In this photo provided by the ROK's Navy, the ROK Navy's Aegis destroyer, King Sejong the Great, sails during the drill near the islets called Dokdo in Korean and Takeshima in Japanese, Aug 25, 2019. (PHOTO / THE ROK's NAVY VIA AP)
SEOUL - South Korea on Friday urged Japan to retract territorial claims to its easternmost islets of Dokdo, called Takeshima in Japan.
Japan published its 2019 defense white paper earlier in the day, in which it claimed Takeshima is part of its territory.
It marked the 15th consecutive year that Japan laid sovereignty claim in its white paper to the rocky outcroppings lying halfway between the two countries.
Seoul's foreign ministry said in a statement that it strongly protests against Japan's repeated territorial claim to the Dokdo islets, which are South Korea's own territory historically, geographically and by international law.
The ministry urged Japan to immediately retract the claim, saying Japan's repetition of unwarranted, ridiculous claim would be of no help for the bilateral relations.
South Korea has seen Japan's territorial claim to Dokdo as the legacy of the Imperial Japan's 1910-45 colonial rule of the Korean Peninsula.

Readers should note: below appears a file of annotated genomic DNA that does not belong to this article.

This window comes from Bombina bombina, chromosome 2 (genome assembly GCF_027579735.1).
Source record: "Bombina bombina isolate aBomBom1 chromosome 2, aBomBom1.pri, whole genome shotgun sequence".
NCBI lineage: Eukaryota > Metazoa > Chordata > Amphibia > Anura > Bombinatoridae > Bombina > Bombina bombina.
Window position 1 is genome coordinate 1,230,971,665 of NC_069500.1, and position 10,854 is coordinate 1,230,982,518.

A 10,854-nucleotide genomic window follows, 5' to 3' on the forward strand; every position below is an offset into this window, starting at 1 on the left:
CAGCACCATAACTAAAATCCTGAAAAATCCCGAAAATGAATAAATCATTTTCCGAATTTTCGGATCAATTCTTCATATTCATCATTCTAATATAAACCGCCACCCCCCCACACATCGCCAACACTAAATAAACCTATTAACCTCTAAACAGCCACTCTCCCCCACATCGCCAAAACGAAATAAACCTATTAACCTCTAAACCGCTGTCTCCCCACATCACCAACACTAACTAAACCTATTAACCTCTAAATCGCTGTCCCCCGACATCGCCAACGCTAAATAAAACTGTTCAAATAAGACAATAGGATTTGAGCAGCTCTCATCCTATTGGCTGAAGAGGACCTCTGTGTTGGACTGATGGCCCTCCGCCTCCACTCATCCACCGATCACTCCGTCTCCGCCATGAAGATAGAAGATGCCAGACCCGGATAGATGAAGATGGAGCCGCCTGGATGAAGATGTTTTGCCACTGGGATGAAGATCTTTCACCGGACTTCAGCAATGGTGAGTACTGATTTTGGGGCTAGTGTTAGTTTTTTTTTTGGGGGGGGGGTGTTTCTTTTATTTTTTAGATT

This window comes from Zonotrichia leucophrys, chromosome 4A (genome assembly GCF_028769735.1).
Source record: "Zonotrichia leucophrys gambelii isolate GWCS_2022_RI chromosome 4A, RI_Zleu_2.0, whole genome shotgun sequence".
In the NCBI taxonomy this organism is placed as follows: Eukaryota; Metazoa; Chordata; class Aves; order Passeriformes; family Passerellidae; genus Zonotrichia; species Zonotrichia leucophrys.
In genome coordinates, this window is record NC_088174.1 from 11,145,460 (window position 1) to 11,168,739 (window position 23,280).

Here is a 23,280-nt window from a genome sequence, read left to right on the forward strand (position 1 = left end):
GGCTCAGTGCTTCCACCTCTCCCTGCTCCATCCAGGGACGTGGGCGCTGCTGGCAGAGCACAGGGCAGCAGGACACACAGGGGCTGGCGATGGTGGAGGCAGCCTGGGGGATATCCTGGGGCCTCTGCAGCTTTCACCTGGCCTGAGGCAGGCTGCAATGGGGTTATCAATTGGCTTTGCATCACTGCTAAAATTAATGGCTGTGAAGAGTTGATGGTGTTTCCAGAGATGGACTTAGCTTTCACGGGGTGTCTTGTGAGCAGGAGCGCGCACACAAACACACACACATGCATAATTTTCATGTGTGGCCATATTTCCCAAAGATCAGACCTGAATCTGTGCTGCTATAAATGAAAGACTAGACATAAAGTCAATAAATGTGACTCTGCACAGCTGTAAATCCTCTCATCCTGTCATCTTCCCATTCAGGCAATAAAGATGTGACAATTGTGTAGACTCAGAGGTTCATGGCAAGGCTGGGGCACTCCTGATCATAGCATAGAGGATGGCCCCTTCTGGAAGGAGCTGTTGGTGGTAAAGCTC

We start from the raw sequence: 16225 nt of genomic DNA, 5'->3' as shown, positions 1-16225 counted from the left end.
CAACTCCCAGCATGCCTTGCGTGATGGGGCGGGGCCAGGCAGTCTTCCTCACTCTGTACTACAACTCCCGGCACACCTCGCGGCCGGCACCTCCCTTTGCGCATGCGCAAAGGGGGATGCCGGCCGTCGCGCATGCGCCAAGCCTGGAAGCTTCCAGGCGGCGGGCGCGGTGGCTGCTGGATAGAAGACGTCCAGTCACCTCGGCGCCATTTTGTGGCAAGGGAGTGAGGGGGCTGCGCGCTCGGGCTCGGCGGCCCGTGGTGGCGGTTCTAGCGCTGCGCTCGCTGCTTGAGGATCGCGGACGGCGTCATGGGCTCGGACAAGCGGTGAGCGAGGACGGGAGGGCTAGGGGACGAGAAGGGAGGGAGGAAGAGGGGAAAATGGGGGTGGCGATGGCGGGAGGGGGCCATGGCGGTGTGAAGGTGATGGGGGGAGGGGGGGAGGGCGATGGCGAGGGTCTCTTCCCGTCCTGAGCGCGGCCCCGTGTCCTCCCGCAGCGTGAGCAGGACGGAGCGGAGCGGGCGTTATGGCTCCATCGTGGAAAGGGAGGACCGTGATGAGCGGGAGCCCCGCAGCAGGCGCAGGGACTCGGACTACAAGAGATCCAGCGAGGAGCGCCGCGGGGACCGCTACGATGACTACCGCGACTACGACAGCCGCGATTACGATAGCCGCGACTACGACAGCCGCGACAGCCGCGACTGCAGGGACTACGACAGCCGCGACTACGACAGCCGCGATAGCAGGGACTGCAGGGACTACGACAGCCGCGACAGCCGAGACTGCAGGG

The rocky islets were forcibly incorporated into Japan's territory following the Japanese colonization, but the couple of islets were returned to South Korea after the peninsula's liberation in 1945 from the colonial rule.
Japan's territorial claim came amid the frayed ties with South Korea, caused by the trade spat and historical issues.
Japan tightened control in July over its export to South Korea of three materials vital to produce memory chips and display panels, the mainstay of the South Korean export.
In August, Tokyo took Seoul off its whitelist of trusted trading partners, which are given preferential export treatment. In response, South Korea also removed Japan from its whitelist of trusted export partners.
Japan's export curbs came in an apparent protest against the South Korean top court's ruling that ordered some of Japanese companies to compensate the South Korean victims who were forced into hard labor without pay by the Imperial Japan during the colonial rule.
Japan claimed that all colonial-era issues were settled through the 1965 accord that normalized the bilateral relations following the colonization, but South Korea said the pact did not involve individuals' right to reparation.
HONG KONG NEWS